NFL Draft Projection: Top-5
Draft Sharks Model Score: 8.81
Analytics Score: 0.81
Film Score: 0.69
Production Score: 0.98
Let’s begin with HC Nick Saban’s poetic assessment of Young’s talent.
“This guy plays quarterback like a point guard in basketball,” Saban said via AL.com. “He’s got eyes all over. He knows where everybody is. He can extend plays. He creates throwing lanes for himself, which is important for a guy his size. He can make all the throws. He’s smart.”
Does that sound like a QB you’d want on your dynasty squad?
Bryce Young is 5'10. It’s not like we’re talking about a 5’6, 150-pound passer here.
There’s precedent in Kyler Murray (5’10, 207). And he’s already nailed three top-12 fantasy finishes.
You can knock Young’s lack of elite rushing ability. It likely keeps him from hitting the overall QB2 ceiling we saw from Murray in 2020.
Beyond that, it’s time to stop crushing Young for his stature. Last year, he had only two batted balls on 359 attempts.
Most critically: He’s missed only one college game in two seasons.
Young is a Day 1 NFL starter, and a likely QB2-level fantasy performer for the upcoming season.
While landing spot (Carolina? Houston? Indianapolis?) will be key, we forecast a mid-range QB1 ceiling long term. You’re not chasing that profile aggressively in rookie drafts. But for now, Young holds the top spot in our pre-draft Dynasty Rankings.
Bryce Young’s values:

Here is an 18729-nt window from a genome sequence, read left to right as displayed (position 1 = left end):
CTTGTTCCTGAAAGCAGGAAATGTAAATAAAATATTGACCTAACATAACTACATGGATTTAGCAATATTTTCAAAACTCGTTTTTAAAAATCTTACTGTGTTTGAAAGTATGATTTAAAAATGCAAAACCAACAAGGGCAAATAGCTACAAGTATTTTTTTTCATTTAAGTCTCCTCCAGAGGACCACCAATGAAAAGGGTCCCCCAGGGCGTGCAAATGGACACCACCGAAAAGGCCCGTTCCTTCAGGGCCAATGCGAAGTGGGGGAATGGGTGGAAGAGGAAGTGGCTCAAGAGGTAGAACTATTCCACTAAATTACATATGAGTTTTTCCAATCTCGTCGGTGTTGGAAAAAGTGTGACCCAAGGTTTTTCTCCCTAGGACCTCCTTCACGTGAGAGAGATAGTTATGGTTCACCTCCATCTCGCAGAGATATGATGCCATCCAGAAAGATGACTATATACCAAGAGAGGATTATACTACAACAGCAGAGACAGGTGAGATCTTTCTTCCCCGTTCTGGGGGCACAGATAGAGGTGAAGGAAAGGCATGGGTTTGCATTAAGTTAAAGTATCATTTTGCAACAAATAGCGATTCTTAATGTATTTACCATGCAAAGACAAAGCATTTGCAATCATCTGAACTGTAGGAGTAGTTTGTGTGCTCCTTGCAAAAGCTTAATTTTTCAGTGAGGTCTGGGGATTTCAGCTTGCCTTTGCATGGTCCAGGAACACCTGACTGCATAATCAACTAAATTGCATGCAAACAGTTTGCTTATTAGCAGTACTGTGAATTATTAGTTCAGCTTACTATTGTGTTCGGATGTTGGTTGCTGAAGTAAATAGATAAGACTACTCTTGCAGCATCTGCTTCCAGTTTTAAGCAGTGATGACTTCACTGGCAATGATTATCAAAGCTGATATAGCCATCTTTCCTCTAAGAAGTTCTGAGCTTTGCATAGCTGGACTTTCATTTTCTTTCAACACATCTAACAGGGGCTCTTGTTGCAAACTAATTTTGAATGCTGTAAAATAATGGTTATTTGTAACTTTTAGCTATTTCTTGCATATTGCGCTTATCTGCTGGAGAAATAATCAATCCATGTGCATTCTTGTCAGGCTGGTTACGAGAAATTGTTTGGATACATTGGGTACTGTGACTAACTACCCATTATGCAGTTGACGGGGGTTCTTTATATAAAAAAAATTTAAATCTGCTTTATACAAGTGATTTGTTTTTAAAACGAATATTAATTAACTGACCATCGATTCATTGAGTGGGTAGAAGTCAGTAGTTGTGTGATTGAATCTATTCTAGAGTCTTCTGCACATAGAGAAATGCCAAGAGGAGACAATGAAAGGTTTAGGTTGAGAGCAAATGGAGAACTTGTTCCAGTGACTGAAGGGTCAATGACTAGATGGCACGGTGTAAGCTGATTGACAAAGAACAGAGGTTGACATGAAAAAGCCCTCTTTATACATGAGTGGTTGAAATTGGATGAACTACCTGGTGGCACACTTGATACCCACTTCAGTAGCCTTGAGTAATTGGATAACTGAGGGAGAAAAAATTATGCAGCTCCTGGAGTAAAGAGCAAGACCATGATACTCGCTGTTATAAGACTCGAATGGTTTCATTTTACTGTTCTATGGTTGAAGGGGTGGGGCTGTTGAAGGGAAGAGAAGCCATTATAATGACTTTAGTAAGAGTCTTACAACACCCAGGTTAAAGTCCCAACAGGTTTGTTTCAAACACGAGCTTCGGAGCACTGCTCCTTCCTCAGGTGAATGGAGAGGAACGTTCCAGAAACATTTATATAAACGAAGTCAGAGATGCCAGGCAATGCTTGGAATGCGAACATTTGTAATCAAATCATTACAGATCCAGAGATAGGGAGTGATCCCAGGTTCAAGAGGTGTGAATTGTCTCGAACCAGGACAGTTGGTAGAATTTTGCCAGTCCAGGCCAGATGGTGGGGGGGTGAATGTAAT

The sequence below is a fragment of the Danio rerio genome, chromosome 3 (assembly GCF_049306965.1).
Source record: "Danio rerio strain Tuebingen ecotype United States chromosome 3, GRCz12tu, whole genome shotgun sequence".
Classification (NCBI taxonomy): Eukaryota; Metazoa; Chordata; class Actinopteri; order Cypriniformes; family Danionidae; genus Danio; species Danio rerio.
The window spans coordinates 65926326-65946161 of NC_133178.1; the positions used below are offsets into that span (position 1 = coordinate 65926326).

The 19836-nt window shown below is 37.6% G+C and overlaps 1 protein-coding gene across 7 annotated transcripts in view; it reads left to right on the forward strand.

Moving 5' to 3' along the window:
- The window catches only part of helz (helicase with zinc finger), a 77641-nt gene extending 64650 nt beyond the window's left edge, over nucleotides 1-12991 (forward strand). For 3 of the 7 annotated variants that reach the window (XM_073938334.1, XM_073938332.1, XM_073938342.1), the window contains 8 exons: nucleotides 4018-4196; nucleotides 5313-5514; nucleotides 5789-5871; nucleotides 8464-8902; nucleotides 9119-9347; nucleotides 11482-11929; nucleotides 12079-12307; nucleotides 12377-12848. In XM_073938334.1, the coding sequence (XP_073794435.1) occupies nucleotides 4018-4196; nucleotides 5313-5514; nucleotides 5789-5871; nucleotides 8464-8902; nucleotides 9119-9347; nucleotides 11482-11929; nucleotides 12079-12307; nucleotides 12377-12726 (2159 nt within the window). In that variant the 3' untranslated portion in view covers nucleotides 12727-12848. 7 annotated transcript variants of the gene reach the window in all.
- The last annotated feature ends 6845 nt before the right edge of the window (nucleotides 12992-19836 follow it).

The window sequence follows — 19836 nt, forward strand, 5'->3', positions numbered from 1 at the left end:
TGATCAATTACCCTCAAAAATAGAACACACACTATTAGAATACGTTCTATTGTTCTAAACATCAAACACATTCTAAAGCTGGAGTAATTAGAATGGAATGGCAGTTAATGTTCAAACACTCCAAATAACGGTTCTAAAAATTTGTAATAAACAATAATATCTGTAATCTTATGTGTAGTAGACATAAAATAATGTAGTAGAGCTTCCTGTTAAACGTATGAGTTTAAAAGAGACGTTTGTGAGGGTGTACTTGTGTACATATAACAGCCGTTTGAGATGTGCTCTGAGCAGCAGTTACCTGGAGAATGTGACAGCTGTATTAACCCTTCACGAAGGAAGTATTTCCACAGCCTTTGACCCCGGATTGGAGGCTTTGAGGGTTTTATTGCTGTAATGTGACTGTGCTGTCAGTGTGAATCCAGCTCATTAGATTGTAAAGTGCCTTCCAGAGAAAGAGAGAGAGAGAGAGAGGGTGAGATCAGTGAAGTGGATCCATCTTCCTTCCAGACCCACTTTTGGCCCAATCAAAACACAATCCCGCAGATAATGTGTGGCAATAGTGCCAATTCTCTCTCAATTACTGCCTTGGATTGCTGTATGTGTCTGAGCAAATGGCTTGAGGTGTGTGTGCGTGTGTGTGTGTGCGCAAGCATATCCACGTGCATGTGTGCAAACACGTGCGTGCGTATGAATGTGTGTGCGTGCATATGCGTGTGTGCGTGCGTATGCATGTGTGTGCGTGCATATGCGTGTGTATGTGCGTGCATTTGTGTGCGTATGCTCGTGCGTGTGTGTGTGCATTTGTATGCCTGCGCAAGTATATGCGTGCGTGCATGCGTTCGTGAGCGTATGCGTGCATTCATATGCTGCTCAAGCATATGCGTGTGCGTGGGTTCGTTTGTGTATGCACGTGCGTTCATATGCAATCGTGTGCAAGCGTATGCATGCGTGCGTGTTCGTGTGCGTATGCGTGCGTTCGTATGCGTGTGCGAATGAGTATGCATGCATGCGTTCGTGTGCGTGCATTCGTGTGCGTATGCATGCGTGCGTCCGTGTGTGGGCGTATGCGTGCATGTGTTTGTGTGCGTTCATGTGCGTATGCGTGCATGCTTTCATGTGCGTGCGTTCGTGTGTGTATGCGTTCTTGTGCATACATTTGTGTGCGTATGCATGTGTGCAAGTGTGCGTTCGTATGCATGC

To see Bryce Young's value for your exact league setup, check out our Dynasty Draft War Room.
Young passed on testing (or throwing) at the Combine.
He measured 2 inches shorter than the Alabama listing (6’0 vs. 5’10); his weight increased from 194 to 204.
Arm length: 30 1/2"
Hand size: 9 3/4"
40-yard dash: n/a
10-yard split: n/a
Bench press: n/a
Broad jump: n/a
3-cone drill: n/a
Percentiles vs. Combine Quarterbacks since 1999, per MockDraftable.
Young tore up the high school circuit in Southern California, steering Mater Dei to a pair of state title games.
Ranked the #1 dual-threat QB by ESPN, Rivals and 247Sports, Young initially committed to USC.
For over a full year.
Then, given coaching uncertainty at USC, Young took his talents to Tuscaloosa.
“I just wanted to do what was best for me, football-wise,” Young told USA Today in 2020. “I felt that Alabama was the best fit for me.”
Boy, was he right.
Mac Jones started for the 2020 Crimson Tide. Come 2021, though, Young proved ready to dominate the SEC.
Nationally, he ranked second in passing yards and passing TDs. With help from a pair of eventual top-50 picks – Jameson Williams and John Metchie – Young also secured a Heisman Trophy.
His top Heisman moment? A dazzling performance against Georgia’s vaunted defense in the SEC Championship:
98.1 QBR (his 2nd best mark of the season)
Young struggled against the same defense in a National Championship defeat weeks later. But keep in mind: Jameson Williams suffered an ACL tear early in the 2nd quarter.
His loss completely changed Alabama’s offense.
Williams turned pro last year. As did Metchie, and Young’s #3 WR from 2021, Slade Bolden.
That trio accounted for 59.2% of Young’s completions, 64% of his passing yards, and 55.3% of his passing TDs.